Albania has met the conditions for the first intergovernmental conference and such a thing is accepted by the senior EU officials in Brussels, said the chief negotiator of Albania with the European Union, Zef Mazi in a meeting with the foreign affairs parliamentary committee on Monday.
The agenda of the meeting included questions by the members of the Committee to Mazi on the progress of the EU integration of Albania which has been stalled without any step forward.
“The High Representative of the European Union for Foreign Affairs, Joseph Borrell and the Commissioner for Enlargement, Oliver Varhelyi said that Albania has met the conditions for the first intergovernmental conference. It is understood that in March this year it was again the Macedonian-Bulgarian conflict, but the merit of the countries was emphasized. This is the basis for the expansion of the region,” he said.
According to him, the progress of Albania in the fulfillment of the 15 points presented by the EU have been regularly reported to the Committee and the member states of the Union that have an ambassador to Tirana as well as to Brussels. “Every month we send 11 updated reports on how the work has gone to meet the requirements.”
Leaders from all EU member states and the six western Balkan countries of Albania, Bosnia, Kosovo, Montenegro, North Macedonia and Serbia will attend a summit to be held in Slovenia, the holder of the bloc’s presidency, on October 6 this year. Slovenia has stunned fellow member states by proposing ahead of the summit that the EU should expand to include the entire western Balkans by the end of the decade, according to a report carried by the prestigious Financial Times on October 1. “We need a declaration. This is very important,” said one EU diplomat as quoted by FT. “And [one] with a date won’t be accepted.”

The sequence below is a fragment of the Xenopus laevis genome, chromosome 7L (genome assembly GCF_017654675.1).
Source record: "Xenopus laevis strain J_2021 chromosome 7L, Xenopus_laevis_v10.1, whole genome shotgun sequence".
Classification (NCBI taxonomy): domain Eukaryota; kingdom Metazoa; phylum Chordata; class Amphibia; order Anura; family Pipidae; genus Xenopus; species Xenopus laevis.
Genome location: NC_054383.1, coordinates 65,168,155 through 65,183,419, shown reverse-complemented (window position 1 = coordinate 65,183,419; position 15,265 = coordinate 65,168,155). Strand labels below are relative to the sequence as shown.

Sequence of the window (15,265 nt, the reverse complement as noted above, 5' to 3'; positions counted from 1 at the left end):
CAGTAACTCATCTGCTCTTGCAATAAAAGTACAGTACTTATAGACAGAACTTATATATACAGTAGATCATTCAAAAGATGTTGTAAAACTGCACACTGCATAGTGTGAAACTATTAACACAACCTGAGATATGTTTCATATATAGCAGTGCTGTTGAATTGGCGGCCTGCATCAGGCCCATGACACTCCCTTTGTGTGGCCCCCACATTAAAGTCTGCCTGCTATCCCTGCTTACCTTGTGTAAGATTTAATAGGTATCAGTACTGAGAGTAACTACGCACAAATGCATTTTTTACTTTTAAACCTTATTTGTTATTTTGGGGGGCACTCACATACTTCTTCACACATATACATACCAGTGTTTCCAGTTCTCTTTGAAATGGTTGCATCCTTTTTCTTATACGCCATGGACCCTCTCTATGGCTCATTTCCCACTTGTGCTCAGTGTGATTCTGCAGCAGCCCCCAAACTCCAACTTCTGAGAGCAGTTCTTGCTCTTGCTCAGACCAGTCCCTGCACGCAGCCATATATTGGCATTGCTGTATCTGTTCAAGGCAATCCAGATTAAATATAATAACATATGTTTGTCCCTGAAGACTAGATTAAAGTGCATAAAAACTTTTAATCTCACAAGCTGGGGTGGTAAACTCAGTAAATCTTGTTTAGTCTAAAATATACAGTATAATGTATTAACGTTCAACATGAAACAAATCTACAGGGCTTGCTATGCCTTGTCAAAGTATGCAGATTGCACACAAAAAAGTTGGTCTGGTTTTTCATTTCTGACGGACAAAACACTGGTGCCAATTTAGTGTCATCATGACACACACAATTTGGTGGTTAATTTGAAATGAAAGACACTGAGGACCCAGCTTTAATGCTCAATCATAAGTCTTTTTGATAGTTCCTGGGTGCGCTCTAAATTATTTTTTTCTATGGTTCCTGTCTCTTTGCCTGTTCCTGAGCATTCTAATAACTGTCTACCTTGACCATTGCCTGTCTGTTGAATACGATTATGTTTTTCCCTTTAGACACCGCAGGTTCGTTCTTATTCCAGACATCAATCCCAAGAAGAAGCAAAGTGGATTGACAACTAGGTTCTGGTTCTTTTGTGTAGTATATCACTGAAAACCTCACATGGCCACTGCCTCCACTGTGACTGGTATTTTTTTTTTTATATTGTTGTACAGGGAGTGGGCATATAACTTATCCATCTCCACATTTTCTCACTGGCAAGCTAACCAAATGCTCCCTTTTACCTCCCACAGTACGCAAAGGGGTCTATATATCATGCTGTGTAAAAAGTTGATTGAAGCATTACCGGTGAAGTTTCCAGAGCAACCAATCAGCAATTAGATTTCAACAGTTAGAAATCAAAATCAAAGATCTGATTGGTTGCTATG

Slovenia’s proposal, made in a meeting of ambassadors in Brussels, dumbfounded other member states and was described by some as entirely unrealistic given the economic and political challenges in the region.
Enlargement is a highly sensitive issue for the EU, which is divided over the need and speed at which countries should be allowed into the bloc. But the union is under pressure to proceed with accession talks with Balkan countries that are also courting closer ties with China and Russia.
The EU added 13 member states between 2004 and 2013 in a rapid expansion. After that Jean-Claude Juncker, the former commission president, promised no more admissions until 2019 — but applicant countries are becoming increasingly impatient as Brussels continues to drag its heels.
Ursula von der Leyen, the commission president, has toured the western Balkans ahead of the summit, reiterating her support for countries including Serbia to join the union. But politicians in the region view the topic with acute frustration while appetite for further enlargement is low in a range of bigger member states.
The commission, which leads the process of evaluating progress towards EU membership, has said national governments should move forward with Albania and North Macedonia “as soon as possible”. The two countries should have started EU membership talks last year, but progress remains blocked by the lack of unanimous support from member states.
Slovenia’s government declined to comment. North Macedonia, one of the countries seeking accession, said it welcomed the push Slovenia was giving to talks and said it was “time for the EU to deliver”. / Argumentum.al